Sulpicius, Priest-King of Emesa

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Gaius Iulius Sulpicius, Priest-King of Emesa

Nicknames: "Gaius Julius Sulpicius Priest-King of Emesa"
Birthdate:
Death: Died
Immediate Family:

Son of Iamblichus of Emesa
Father of Uranius I Antoninus, Priest-King of Emesa 210

Occupation: Priest-King of Emesa, Priest King of Emesa
Managed by: Private User
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About Gaius Iulius Sulpicius, Priest-King of Emesa

From Wikipedia:

Gaius Julius Fabia Sampsiceramus III Silas (flourished second half of the 1st century & first half of the 2nd century, died 120) was a Syrian Prince and Roman Client Priest King of Emesa.

Silas was a monarch of Assyrian, Greek, Armenian, Medes, Berber and Roman ancestry. He was the son of Gaius Julius Alexio, also known as Alexio II by an unnamed wife.[1] His paternal grandparents were the previous Emesene Monarchs Sohaemus of Emesa and Drusilla of Mauretania.[2]

Silas was born and raised in Emesa. After his father died in 78, Silas succeeded his father as Priest King of Emesa. Silas ruled as a Priest King from 79 until his death in 120. He was the priest of the Syrian Sun God, known in Aramaic as El-Gebal. Little is known on his life and his reign as Emesene Priest King. What is known about Silas is from surviving inscriptions from Emesa.[3]

There is a noted sepulchral Greek inscription on a monument dated 78/79[4] at Emesa, dedicated by Silas to his family:

   Γαΐος Ἰούλιος, Φαβίᾳ, Σαμσιγέραμος ὁ καὶ Σείλας, Γαΐου Ἰουλίου Ἀλεξιῶνος υἱὁς, ζῶν ἐποίησεν ἑαυτῷ καὶ τοῖς ἰδίοις, ἔτους Οτʹ
   Gaius Julius Fabia, Sampsiceramus, also called Silas, son of Gaius Julius Alexio, while still living made this for himself and his family, year 390

The generations after Silas, are not recorded sufficiently to accurately present a pedigree.[5] Silas was the father of Gaius Julius Longinus Soaemus, also known as Soaemus[6] by an unnamed wife. Soaemus would succeed Silas as the Emesene Priest King. A descendant of Silas’ is the Emesene high priest Gaius Julius Bassianus, who was the father of the Roman Empress Julia Domna and another possible descendant was the Syrian Queen of the 3rd century, Zenobia of Palmyra.[7] References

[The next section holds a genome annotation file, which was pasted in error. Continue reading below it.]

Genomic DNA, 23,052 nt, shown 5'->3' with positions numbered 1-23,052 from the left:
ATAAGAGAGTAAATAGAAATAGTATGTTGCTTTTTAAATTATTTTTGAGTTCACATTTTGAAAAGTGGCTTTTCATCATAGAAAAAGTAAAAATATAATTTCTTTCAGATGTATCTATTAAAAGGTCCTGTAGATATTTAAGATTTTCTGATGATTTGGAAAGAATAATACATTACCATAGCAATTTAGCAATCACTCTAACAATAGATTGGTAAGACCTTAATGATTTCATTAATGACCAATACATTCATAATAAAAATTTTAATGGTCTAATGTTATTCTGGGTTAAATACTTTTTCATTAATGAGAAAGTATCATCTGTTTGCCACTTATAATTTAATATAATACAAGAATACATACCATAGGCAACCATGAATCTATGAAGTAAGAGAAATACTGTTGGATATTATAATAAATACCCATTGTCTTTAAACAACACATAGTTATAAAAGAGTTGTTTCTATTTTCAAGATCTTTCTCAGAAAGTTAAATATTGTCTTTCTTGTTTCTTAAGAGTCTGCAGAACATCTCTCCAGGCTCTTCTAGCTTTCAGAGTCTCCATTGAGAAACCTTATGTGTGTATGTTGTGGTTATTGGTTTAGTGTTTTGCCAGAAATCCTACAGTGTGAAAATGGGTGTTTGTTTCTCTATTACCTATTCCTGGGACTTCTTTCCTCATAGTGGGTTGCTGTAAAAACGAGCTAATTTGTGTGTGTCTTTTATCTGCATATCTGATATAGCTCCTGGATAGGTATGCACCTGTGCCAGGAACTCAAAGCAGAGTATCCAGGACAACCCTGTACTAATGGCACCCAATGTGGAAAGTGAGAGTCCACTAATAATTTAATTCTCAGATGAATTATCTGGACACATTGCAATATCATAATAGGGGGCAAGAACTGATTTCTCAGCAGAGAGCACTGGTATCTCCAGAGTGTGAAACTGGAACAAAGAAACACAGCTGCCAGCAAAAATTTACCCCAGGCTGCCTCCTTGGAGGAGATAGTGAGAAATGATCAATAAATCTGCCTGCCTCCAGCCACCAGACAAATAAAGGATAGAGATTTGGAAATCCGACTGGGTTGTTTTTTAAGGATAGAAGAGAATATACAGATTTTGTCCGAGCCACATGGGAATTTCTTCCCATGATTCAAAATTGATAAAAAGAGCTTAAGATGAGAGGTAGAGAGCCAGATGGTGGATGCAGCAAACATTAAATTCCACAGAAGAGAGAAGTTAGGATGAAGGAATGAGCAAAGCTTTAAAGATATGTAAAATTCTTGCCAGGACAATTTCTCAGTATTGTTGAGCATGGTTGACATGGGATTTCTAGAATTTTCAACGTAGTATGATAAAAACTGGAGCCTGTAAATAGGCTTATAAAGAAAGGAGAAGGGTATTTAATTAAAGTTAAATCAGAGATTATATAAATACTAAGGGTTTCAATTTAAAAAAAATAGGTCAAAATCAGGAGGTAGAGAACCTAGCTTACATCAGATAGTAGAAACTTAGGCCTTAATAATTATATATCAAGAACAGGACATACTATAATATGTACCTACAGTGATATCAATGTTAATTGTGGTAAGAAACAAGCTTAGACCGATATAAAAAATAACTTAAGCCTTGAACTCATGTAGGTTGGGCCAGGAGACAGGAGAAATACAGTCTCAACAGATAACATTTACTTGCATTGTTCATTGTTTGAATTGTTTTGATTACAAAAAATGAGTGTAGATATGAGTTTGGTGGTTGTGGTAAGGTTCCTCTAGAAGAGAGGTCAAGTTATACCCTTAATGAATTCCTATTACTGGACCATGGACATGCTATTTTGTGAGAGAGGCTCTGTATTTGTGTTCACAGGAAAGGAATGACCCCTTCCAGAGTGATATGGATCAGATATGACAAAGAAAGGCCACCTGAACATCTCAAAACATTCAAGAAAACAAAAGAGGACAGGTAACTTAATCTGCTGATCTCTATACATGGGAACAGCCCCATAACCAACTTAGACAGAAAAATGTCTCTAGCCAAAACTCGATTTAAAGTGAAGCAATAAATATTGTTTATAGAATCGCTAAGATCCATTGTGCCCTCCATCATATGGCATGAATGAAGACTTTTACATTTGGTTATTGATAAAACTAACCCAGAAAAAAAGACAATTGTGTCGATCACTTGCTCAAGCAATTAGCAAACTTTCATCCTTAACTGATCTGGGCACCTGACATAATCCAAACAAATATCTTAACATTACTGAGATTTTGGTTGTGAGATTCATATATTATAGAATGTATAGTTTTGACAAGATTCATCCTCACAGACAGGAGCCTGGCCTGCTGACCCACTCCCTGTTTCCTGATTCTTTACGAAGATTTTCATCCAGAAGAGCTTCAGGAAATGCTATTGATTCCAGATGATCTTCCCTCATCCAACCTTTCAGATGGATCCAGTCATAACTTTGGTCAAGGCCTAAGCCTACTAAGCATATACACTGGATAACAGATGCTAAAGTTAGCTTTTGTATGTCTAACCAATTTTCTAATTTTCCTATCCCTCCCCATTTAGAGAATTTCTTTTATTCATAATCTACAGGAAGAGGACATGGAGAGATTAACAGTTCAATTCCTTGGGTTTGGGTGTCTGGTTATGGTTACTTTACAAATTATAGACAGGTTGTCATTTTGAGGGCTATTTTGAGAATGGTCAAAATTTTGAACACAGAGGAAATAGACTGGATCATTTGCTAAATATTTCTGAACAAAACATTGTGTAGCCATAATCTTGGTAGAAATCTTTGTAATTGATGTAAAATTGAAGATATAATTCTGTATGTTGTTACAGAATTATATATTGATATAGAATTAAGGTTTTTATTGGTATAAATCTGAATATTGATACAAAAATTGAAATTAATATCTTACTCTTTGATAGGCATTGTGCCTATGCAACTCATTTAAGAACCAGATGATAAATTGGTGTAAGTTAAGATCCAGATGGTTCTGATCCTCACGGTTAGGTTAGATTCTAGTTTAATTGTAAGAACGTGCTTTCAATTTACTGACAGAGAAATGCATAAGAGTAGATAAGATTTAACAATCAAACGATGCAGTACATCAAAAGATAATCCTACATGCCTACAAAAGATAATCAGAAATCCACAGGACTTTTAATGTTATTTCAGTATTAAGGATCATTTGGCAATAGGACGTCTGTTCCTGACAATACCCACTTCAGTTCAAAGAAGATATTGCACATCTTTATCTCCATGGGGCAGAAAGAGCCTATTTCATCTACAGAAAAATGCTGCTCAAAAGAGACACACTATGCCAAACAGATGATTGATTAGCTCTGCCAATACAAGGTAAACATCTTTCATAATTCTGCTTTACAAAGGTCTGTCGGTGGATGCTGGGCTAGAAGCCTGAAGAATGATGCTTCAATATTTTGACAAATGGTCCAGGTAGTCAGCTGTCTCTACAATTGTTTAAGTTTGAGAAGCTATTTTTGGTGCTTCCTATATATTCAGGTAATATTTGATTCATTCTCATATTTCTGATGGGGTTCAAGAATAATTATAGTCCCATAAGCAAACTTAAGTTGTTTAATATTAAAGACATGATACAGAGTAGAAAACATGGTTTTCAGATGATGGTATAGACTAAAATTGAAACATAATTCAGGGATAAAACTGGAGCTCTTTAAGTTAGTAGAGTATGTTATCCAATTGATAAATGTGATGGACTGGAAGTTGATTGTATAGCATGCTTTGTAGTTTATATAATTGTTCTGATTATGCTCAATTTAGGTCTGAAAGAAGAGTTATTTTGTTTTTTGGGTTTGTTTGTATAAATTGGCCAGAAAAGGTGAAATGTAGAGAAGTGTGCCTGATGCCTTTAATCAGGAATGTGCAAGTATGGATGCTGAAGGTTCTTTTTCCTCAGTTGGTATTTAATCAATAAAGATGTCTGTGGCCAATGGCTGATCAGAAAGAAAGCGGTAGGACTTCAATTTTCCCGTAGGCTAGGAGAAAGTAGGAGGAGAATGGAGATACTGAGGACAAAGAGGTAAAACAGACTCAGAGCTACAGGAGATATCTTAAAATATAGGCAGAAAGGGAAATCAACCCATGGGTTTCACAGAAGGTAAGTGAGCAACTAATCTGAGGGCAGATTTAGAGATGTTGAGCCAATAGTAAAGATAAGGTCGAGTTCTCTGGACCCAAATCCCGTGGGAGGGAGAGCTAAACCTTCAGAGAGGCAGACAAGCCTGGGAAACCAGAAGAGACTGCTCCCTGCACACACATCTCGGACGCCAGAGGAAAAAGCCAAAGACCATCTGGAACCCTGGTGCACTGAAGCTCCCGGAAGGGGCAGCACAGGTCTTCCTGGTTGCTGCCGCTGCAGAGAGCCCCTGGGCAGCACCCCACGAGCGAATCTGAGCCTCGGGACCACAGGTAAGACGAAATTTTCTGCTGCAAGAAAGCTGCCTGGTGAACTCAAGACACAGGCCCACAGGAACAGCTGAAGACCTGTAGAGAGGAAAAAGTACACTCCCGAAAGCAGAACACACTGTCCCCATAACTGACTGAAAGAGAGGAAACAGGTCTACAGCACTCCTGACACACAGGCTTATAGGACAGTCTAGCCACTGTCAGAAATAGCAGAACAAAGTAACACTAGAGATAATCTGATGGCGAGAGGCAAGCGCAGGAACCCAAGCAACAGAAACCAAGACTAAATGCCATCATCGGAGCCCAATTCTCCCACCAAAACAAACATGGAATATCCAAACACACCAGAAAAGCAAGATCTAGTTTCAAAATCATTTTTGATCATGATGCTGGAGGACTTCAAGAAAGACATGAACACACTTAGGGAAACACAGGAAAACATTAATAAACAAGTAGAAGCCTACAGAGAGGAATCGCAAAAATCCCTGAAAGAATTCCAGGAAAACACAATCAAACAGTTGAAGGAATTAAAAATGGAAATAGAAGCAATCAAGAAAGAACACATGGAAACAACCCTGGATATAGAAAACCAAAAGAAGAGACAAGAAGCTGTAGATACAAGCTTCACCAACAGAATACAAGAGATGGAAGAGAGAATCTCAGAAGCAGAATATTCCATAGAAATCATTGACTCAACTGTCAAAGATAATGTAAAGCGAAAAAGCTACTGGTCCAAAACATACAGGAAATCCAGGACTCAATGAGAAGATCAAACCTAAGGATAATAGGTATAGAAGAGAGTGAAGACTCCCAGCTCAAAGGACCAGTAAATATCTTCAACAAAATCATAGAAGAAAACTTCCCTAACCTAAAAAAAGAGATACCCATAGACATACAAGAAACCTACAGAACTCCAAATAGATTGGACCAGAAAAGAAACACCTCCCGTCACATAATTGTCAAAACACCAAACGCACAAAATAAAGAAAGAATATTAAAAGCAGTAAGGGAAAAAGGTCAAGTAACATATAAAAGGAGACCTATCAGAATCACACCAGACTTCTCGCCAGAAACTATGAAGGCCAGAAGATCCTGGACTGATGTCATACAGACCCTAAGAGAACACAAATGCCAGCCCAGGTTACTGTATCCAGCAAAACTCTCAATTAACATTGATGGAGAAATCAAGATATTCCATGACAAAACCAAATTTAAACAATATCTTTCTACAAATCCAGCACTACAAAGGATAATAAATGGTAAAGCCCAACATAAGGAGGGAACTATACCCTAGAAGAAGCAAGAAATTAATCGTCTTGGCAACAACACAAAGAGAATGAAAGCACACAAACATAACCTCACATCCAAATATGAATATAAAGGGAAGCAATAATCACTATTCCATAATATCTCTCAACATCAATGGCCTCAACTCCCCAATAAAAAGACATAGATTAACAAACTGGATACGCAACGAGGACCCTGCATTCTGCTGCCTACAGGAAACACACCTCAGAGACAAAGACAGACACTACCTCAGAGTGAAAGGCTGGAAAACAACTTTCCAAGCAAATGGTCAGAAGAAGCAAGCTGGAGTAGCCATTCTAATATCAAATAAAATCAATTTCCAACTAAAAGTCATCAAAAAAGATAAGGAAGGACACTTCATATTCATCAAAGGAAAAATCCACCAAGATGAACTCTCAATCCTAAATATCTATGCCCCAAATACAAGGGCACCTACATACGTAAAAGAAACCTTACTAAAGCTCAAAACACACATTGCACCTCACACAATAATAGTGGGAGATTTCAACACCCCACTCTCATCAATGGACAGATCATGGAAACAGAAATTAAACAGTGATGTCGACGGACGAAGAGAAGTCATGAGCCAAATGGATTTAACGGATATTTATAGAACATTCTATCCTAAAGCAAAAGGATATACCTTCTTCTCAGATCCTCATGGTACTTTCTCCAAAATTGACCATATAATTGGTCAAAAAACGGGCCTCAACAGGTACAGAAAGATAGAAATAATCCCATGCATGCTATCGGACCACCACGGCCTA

Cleopatra’s Children and Descendants: credited by Karl Leon Ciccone at Ancient History by Suite101
   Cleopatra’s Children and Descendants: credited by Karl Leon Ciccone at Ancient History by Suite101
   Birley, Septimius Severus: the African emperor p.71
   Temporini, Aufstieg und Niedergang der römischen Welt: Geschichte und Kultur Roms im spiegel der neueren Forschung p.219
   Cleopatra’s Children and Descendants at Ancient History by Suite101
   Settipani, Continuité gentilice et continuité familiale dans les familles sénatoriales romaines à l’époque impériale
   Cleopatra’s Children and Descendants at Ancient History by Suite101

Sources

   H. Temporini & W. Haase, Aufstieg und Niedergang der römischen Welt: Geschichte und Kultur Roms im spiegel der neueren Forschung, Walter de Gruyter, 1977
   A.R. Birley, Septimius Severus: the African emperor, Routledge, 1999
   C. Settipani, Continuité gentilice et continuité familiale dans les familles sénatoriales romaines à l’époque imperial, Oxford, 2000
   Cleopatra’s Children and Descendants at Ancient History by Suite101